“What Else Do They Do?”- Sgt. Dave Stassen

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When you ask someone what a person who works for the police department does, you’ll likely get a response of “they arrest people” or “they write tickets.”  We can’t argue with that.  But, with 180 employees within the Grand Junction Police Department, both civilian and sworn, there are many folks here who do amazing things for our community and our police department- beyond just making arrests or issuing tickets.  We want you to know about some of these people.  We hope you’ll enjoy this insight into some of the work being done as we answer “What Else Do They Do?”

“It changes every day.  No matter what happened the day before, each new day has the opportunity to be completely different.”  – Sgt. Dave Stassen

For the last 15 years Sgt. Dave Stassen has been a member of the Colorado Police Protective Association Board of Directors, twice as president.  As the largest police association in Colorado, 2400 members strong, having someone from the Western Slope in that position has proved to be key when it comes to representing the interests of agencies such as our own.

“In the last 15 years, being able to see the changes we’ve made has been great,” said Sgt. Stassen.  “We’ve helped change it from a labor association to an organization that represents all parts of law enforcement in Colorado.”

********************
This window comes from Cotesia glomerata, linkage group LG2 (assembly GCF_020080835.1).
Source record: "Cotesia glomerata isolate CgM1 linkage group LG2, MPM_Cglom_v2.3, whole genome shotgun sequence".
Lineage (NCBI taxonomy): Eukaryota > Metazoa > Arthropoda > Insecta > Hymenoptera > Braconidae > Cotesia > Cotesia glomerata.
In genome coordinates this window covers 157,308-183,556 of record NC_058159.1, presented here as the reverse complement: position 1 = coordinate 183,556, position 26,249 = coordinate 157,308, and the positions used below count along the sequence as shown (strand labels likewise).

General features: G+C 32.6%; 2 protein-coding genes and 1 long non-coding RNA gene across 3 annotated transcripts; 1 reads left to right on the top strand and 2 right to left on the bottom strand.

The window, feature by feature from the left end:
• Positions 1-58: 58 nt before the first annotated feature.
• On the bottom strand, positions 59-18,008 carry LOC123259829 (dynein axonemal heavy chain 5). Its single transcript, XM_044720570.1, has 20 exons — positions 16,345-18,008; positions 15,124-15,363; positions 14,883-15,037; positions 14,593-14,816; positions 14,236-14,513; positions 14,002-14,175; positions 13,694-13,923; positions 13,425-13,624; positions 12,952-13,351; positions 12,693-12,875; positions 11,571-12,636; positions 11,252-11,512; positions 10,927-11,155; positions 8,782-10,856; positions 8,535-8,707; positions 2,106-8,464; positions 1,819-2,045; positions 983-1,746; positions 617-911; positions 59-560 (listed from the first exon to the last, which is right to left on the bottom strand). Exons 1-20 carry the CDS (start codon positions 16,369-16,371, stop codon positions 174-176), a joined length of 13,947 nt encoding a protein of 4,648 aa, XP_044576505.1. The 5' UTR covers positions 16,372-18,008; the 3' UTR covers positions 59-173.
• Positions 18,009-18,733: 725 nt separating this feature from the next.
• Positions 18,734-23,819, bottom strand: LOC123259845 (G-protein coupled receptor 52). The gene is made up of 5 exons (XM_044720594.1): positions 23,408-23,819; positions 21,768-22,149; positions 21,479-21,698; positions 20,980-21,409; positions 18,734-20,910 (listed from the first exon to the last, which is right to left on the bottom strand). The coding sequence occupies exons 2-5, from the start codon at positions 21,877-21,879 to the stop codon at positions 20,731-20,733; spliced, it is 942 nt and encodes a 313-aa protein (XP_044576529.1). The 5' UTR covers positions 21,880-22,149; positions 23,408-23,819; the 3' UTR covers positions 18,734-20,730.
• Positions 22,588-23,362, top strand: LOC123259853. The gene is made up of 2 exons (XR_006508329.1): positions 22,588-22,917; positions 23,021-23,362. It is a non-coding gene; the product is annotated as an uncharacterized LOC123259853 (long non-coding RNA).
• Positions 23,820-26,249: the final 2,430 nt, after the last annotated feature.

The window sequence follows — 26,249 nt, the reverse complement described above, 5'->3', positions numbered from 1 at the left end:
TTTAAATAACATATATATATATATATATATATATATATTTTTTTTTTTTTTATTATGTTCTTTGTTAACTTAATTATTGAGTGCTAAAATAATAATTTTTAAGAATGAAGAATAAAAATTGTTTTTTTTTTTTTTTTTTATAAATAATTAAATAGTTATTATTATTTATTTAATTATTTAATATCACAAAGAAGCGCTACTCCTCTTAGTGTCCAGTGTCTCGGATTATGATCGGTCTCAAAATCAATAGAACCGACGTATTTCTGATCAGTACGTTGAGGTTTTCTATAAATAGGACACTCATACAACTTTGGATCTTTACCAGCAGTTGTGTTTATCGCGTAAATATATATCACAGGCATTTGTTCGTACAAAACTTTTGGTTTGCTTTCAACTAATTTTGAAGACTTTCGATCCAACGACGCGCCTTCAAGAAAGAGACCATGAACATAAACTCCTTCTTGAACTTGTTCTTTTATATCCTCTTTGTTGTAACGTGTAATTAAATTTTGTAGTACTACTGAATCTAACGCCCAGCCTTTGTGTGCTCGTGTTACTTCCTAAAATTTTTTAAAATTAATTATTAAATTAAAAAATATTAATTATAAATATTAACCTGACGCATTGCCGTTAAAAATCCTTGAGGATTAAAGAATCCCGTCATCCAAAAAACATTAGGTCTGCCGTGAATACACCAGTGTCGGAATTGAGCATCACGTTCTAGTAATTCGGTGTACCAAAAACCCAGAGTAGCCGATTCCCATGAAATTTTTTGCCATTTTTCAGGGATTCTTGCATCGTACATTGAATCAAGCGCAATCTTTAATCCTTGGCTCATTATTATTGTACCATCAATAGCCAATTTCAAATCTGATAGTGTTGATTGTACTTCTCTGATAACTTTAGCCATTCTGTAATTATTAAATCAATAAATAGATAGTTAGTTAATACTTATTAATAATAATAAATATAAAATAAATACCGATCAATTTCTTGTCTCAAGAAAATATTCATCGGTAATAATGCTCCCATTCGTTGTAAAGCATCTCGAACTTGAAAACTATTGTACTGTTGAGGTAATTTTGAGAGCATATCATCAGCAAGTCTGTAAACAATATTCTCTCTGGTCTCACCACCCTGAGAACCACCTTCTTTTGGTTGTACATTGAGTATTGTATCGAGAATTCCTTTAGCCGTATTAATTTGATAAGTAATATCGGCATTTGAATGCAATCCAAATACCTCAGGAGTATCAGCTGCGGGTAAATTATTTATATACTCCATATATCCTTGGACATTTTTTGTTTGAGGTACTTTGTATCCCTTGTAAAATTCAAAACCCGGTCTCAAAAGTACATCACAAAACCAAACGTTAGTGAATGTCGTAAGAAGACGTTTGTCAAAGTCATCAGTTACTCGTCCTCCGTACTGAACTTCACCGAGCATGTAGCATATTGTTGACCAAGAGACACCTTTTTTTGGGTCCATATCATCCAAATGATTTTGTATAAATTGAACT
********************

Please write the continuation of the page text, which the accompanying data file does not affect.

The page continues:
Now, with the most recent CPPA conference complete, Sgt. Stassen is stepping down from the Board.  He has some notable issues he’s worked on during his time with the CPPA, including the annual District Attorney Council’s omnibus bill that covers topics from child sex abuse to DUIs to jail overcrowding.

“We have a great opportunity to be influential in issues of statewide concern,” Sgt. Stassen adds.

The Grand Junction Police Department, which was one of the founding members in 1922, will continue to have a strong presence with the CPPA.  Cpl. Suzette Friedenberger will take Sgt. Stassen’s place on the nine member board, along with Ofc. Brian Frasier who is the secretary, and retired Ofc. Paul Frey.  Together they will continue to work with the state    legislature and lobbyists on issues that affect us, giving up one full weekend a month plus time for phone calls during the week.

It’s not the extra time commitment that made Sgt. Stassen decide it was time to pass the baton.  Rather it’s the success of the organization he’s helped shape.

“After 15 years I decided the state association was on a solid track to provide the best services possible for officers statewide,” Sgt. Stassen said.  “Officers from a newer generation need to be encouraged to step up and continue the work that those of us who came before have started.”

We are grateful for the work Sgt. Stassen has done with the CPPA in representing Western Slope law enforcement issues.  Here are some other highlights of his career:

  • At the age of 16, Sgt. Stassen first started his work with the GJPD as a volunteer Police Cadet.
  • During the summers, Sgt. Stassen worked as a Parks Patrol Officer from 1987 to 1990. 
  • In 1991 he was sworn in as a Grand Junction Police Officer.
  • In 2008 he was promoted to seargent. 
  • Among many other duties as a GJPD officer, Sgt. Stassen is currently working on the county wide switch to a unified records management and dispatch system which will allow all law enforcement agencies in Mesa County to share information more efficiently.  The expected completion for that project is April 2011.

Other things Sgt. Stassen has said:

“It changes every day.  No matter what happened the day before, each new day has the opportunity to be completely different.”

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